On 16 December 2020, the legislative proposals of the Capital Market Recovery Package, also known as "quick fixes", were approved by the EU Council and have thus successfully passed the trilogue procedure. In addition to amendments to the MiFID II Directive and adjustments to the Prospectus Directive, the package includes in particular the extension of the STS criteria to synthetic balance sheet securitisations as well as regulations on NPL securitisations. It is positive to note that some critical counter-proposals were not taken into account, as they would have massively impaired the implementation of synthetic securitisations and jeopardised the intended goal of supporting the credit and real economy. From a securitisation perspective, several sets of issues are affected:
STS for synthetic securitisations
During the political negotiations, counter-proposals were made on four points that would have jeopardised successful implementation. Fortunately, they were mostly resolved positively in the final agreement:
- Early amortisation and non-sequential amortisation: despite proposals to the contrary, these will be allowed.
- Time calls: again, time calls will be allowed despite proposals to the contrary. However, as a compromise, the originator must explain to the relevant supervisor why the exercise of a time call is not due to asset deterioration. In other words, why the bank does not call its credit insurance just when it is needed.
- Collateralisation: If individual securitisation tranches are funded by external investors (i.e. the investor provides cash collateral) and this cash remains with the originator, then this originator must meet minimum rating requirements. Proposals were made that would have been exceptionally burdensome for Southern European banks whose ratings are capped by low sovereign ratings. However, a compromise was reached that allows lower-rated banks to hold the collateral if they receive permission from their supervisor.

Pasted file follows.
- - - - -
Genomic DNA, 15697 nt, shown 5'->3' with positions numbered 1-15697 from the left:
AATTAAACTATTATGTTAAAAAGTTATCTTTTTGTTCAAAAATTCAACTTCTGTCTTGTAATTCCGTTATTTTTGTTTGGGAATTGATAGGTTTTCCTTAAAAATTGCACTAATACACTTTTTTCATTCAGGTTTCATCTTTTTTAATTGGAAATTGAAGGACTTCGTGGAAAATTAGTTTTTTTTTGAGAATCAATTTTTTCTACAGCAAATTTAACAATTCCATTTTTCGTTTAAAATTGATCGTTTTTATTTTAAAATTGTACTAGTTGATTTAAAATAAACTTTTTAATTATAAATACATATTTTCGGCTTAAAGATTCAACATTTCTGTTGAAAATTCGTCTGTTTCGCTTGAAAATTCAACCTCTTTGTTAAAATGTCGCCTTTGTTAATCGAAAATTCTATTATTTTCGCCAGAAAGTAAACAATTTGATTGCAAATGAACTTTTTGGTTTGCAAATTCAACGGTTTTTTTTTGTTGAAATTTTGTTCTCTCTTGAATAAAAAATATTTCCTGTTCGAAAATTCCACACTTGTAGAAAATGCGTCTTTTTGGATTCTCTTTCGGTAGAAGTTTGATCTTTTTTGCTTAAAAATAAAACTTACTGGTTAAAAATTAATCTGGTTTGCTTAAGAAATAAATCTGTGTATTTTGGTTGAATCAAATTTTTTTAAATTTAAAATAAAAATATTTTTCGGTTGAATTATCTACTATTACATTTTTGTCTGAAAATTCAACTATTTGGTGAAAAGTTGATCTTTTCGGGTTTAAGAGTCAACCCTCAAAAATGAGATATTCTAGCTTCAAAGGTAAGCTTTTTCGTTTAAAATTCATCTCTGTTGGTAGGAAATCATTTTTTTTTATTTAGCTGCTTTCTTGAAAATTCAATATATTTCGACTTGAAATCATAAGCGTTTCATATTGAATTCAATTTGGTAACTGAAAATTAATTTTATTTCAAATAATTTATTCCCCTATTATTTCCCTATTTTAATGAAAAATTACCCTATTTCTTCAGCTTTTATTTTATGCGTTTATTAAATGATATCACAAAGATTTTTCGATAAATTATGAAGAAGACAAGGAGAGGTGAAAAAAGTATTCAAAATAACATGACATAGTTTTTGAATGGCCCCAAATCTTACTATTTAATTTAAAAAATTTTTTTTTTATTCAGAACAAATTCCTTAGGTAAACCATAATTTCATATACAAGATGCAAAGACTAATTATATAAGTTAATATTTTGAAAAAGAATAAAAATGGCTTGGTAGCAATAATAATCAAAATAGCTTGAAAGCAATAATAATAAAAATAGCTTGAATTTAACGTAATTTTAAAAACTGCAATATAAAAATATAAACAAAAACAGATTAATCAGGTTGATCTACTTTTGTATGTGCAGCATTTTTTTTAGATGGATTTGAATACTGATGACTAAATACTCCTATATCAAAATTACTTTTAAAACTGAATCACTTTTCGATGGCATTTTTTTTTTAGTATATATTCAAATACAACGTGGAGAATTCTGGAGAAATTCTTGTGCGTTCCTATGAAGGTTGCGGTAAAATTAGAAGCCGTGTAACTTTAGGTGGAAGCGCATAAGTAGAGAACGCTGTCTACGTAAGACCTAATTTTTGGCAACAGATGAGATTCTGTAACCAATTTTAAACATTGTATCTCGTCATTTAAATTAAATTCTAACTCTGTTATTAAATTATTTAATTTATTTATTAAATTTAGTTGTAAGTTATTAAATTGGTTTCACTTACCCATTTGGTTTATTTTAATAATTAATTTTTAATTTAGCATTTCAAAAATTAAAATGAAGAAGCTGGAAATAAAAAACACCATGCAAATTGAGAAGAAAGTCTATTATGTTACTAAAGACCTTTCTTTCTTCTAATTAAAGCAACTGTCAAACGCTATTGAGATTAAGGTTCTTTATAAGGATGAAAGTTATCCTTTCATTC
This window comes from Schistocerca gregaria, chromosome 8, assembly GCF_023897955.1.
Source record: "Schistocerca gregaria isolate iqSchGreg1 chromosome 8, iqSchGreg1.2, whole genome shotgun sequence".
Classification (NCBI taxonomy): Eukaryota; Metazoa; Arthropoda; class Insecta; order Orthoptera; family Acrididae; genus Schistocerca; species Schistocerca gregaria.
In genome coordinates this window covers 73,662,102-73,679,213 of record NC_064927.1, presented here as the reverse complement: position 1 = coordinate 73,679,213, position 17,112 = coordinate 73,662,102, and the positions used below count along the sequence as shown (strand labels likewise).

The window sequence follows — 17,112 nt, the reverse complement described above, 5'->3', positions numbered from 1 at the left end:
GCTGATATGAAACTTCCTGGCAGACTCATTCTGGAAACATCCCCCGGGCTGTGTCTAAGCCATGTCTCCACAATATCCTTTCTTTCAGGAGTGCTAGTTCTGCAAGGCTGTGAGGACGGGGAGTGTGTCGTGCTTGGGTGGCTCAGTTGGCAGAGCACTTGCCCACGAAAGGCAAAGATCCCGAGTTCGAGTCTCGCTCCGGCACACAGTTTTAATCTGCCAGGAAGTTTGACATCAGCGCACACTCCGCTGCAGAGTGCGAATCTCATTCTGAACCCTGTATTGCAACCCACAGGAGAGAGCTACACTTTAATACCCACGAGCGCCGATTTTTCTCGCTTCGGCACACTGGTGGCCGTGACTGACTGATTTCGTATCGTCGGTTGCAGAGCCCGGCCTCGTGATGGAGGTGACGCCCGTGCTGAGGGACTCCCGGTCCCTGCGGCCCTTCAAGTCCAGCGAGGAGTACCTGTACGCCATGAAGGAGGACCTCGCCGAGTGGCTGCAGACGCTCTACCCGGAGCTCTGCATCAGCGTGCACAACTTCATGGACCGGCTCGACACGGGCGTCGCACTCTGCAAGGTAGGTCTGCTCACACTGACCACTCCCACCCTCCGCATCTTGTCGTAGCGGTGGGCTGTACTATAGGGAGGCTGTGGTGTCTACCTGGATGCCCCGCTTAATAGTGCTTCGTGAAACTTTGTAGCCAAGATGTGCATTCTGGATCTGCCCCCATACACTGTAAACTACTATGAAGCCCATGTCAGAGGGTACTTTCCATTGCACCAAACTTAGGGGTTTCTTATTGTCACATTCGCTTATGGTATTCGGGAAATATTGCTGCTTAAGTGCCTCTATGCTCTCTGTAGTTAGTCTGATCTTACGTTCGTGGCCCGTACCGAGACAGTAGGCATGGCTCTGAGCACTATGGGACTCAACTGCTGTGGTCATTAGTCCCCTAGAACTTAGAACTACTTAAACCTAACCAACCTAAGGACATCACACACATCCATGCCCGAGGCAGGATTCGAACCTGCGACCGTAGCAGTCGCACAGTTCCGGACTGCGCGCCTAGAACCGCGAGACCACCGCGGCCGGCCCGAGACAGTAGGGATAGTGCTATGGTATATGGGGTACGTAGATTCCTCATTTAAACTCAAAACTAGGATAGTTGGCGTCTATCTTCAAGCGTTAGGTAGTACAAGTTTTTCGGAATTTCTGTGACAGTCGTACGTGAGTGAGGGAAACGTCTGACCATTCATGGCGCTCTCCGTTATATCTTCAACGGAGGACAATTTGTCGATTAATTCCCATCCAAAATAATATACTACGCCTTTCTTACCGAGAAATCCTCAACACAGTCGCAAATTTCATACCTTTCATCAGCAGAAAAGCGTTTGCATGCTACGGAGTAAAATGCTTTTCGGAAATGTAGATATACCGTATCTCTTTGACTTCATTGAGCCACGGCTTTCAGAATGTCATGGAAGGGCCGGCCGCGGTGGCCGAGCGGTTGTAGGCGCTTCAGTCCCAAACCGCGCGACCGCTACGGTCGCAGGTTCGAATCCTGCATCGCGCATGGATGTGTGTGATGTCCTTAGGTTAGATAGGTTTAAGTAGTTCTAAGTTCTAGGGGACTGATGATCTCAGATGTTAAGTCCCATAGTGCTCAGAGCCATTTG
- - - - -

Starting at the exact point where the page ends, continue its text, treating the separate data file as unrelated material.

- Synthetic excess spread: There were proposals under discussion to ban the use of synthetic excess spread (SES) in STS transactions. The final text moves away from such draconian measures and allows SES subject to limits to be set by the EBA. The SES must be a fixed percentage limited to the one-year "expected loss" for the pool (a figure that is precisely defined in the CRR). But in return for allowing the SES, the rules now require that a yet to be determined amount of additional capital under the CRR be allocated to the SES amount.
In addition to the amendments to the STS Regulation, amendments are made to the Capital Requirements Regulation to allow lower capital weights for senior tranches of synthetic securitisations where they achieve STS.
The agreed draft legislation effectively replaces the current Article 270, which was an exception to the principle that synthetic securitisations cannot benefit from the lower capital requirements applicable to true sale STS securitisations. However, this exception was limited to narrowly defined SME transactions and could hardly be applied in practice. The new rules would allow any synthetic transaction that meets the STS criteria (subject to our comment below) to benefit from these lower capital requirements. In other words, Article 270 will now be extended to all asset classes (except NPLs).